Appointment of Judges, Regulatory Regimes, Conceptual Frameworks
The issue of the appointment of judges is not a freestanding problem. Rather, as Adam Dodek and I have argued, it is part of a larger public policy puzzle, the challenge of designing an appropriate regulatory regime for judges. Any description, analysis, assessment or critique of judicial appointments processes necessarily requires the development and deployment of some conceptual framework. Sometimes such a framework is implicit or taken for granted. However, in our opinion, it is better if we can make that framework—that paradigm—explicit because we can then more clearly understand the nature of the evaluative process in which we are engaged. In response to this challenge of articulating a conceptual framework for regulating judges, Dodek and I have developed a heuristic which we characterise as a regulatory pyramid.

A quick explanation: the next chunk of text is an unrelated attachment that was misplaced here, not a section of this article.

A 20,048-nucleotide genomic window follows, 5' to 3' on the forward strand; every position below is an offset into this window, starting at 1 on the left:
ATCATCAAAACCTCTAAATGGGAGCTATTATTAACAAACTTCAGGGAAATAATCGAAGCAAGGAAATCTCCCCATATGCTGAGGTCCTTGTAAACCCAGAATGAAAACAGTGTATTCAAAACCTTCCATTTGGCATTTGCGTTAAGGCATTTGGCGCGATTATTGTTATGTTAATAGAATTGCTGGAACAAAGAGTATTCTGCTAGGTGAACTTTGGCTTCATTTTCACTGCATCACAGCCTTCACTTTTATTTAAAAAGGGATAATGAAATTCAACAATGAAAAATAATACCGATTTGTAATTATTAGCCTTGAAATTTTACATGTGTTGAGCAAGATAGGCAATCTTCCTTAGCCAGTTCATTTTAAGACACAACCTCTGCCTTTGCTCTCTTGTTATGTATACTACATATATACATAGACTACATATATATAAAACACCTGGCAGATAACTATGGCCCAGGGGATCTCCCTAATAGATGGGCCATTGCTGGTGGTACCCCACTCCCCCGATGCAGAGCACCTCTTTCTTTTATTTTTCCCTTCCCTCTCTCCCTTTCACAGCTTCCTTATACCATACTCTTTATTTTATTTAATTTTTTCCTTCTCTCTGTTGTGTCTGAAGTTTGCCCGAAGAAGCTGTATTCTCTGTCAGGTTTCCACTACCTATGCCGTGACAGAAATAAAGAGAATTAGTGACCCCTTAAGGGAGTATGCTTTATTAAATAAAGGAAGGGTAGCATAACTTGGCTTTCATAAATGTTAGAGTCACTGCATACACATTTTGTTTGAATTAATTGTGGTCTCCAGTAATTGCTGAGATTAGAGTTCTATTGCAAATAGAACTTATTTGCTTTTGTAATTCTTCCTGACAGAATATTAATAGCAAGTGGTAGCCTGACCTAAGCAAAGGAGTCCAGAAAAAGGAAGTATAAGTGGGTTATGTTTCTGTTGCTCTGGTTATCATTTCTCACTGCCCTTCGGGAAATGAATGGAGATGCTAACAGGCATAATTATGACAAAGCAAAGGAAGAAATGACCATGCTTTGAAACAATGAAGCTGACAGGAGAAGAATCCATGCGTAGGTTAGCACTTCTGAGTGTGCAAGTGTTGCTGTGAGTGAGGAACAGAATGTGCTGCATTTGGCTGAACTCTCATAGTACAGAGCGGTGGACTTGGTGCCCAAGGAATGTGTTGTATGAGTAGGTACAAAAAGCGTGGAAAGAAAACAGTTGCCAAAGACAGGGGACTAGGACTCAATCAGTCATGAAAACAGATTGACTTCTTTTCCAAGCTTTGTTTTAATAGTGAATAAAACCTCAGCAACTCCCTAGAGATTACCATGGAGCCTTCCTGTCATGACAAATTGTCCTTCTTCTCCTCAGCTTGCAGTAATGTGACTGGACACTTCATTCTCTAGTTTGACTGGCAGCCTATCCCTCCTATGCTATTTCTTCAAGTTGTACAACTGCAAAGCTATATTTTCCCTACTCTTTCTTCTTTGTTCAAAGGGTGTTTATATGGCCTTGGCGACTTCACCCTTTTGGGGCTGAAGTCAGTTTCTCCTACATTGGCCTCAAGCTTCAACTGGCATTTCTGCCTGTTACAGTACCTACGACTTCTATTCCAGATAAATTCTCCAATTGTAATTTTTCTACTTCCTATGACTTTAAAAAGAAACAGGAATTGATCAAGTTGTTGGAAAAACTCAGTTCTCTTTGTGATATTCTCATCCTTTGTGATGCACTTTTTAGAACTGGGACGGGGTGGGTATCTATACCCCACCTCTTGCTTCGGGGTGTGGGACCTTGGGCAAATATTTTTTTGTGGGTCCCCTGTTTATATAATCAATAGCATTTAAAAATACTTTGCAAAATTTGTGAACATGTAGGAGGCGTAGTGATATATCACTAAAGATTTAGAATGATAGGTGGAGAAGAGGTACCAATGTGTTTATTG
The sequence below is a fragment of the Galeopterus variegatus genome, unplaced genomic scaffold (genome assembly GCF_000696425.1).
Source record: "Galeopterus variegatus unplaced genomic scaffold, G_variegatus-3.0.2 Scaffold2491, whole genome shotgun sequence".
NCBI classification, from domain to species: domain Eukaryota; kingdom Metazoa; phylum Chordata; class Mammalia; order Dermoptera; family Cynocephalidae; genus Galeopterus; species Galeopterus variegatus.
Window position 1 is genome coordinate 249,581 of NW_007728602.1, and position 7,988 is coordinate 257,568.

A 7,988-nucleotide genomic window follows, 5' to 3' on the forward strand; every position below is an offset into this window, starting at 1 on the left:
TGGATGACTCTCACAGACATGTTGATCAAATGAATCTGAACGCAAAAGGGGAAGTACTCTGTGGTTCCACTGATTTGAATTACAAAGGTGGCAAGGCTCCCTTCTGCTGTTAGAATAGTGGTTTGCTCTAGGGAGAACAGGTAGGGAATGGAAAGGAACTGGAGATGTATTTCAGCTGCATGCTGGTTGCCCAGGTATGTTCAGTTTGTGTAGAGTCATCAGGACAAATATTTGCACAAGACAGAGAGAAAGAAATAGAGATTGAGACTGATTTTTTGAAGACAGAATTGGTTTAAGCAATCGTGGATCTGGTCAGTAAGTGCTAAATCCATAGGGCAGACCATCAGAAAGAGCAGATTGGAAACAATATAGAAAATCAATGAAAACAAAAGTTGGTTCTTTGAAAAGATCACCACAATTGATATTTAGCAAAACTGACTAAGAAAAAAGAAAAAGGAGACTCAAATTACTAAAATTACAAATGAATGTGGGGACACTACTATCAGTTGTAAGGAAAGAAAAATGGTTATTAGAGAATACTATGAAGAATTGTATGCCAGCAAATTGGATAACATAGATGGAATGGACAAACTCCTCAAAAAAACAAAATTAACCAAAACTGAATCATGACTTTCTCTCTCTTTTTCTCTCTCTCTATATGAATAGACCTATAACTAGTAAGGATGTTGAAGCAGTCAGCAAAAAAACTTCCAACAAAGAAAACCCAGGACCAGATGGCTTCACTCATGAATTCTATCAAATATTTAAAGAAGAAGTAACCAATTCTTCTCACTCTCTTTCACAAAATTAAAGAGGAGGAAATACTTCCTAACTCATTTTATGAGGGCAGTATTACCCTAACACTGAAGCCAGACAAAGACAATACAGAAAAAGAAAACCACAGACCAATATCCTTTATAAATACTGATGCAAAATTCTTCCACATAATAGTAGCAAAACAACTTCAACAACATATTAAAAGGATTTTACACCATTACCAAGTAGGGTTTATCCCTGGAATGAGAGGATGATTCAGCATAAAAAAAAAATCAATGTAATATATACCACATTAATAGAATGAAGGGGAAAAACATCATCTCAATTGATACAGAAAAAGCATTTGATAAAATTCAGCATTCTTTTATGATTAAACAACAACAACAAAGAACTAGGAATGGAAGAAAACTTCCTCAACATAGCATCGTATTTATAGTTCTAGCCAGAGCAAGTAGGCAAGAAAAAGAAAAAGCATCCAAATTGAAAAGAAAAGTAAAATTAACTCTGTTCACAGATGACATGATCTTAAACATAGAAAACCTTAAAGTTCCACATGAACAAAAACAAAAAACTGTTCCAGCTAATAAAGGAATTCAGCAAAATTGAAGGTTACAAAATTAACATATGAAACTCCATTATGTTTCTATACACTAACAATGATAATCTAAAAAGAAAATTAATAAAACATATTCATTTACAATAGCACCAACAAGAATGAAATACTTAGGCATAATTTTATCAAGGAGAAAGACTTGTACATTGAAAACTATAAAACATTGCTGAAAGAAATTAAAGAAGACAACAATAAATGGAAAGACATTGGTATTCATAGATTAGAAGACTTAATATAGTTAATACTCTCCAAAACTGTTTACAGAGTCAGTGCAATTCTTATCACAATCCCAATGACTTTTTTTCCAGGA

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Richard Devlin. "Dirty Laundry: Judicial Appointments in Canada" in Hugh Corder and Jan Van Zyl Smit, eds, Securing Judicial Independence: The Role of Commissions in Selecting Judges in the Commonwealth (Cape Town: Siber Ink, 2017) 1.